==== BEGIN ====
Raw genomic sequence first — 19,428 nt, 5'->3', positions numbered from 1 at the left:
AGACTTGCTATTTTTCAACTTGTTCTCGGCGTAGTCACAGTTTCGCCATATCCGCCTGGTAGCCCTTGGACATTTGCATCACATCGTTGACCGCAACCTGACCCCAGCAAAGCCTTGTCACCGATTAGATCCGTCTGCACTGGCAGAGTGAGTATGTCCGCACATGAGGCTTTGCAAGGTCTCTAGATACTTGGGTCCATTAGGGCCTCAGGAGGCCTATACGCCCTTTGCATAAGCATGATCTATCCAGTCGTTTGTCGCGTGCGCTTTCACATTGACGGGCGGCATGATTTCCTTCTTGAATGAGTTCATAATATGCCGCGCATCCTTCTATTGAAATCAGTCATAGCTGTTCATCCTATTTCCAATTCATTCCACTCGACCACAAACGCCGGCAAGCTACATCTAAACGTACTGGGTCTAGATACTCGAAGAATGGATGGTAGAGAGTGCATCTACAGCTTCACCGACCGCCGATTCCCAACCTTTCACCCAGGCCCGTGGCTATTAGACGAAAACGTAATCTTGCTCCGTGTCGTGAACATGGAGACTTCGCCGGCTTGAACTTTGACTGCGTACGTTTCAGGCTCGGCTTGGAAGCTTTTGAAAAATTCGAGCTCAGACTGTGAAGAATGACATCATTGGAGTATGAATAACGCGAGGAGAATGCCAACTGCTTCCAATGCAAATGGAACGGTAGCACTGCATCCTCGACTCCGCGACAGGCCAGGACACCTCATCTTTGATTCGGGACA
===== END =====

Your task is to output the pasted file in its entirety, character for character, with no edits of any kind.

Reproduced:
Raw genomic sequence first — 19,428 nt, 5'->3', positions numbered from 1 at the left:
AGACTTGCTATTTTTCAACTTGTTCTCGGCGTAGTCACAGTTTCGCCATATCCGCCTGGTAGCCCTTGGACATTTGCATCACATCGTTGACCGCAACCTGACCCCAGCAAAGCCTTGTCACCGATTAGATCCGTCTGCACTGGCAGAGTGAGTATGTCCGCACATGAGGCTTTGCAAGGTCTCTAGATACTTGGGTCCATTAGGGCCTCAGGAGGCCTATACGCCCTTTGCATAAGCATGATCTATCCAGTCGTTTGTCGCGTGCGCTTTCACATTGACGGGCGGCATGATTTCCTTCTTGAATGAGTTCATAATATGCCGCGCATCCTTCTATTGAAATCAGTCATAGCTGTTCATCCTATTTCCAATTCATTCCACTCGACCACAAACGCCGGCAAGCTACATCTAAACGTACTGGGTCTAGATACTCGAAGAATGGATGGTAGAGAGTGCATCTACAGCTTCACCGACCGCCGATTCCCAACCTTTCACCCAGGCCCGTGGCTATTAGACGAAAACGTAATCTTGCTCCGTGTCGTGAACATGGAGACTTCGCCGGCTTGAACTTTGACTGCGTACGTTTCAGGCTCGGCTTGGAAGCTTTTGAAAAATTCGAGCTCAGACTGTGAAGAATGACATCATTGGAGTATGAATAACGCGAGGAGAATGCCAACTGCTTCCAATGCAAATGGAACGGTAGCACTGCATCCTCGACTCCGCGACAGGCCAGGACACCTCATCTTTGATTCGGGACA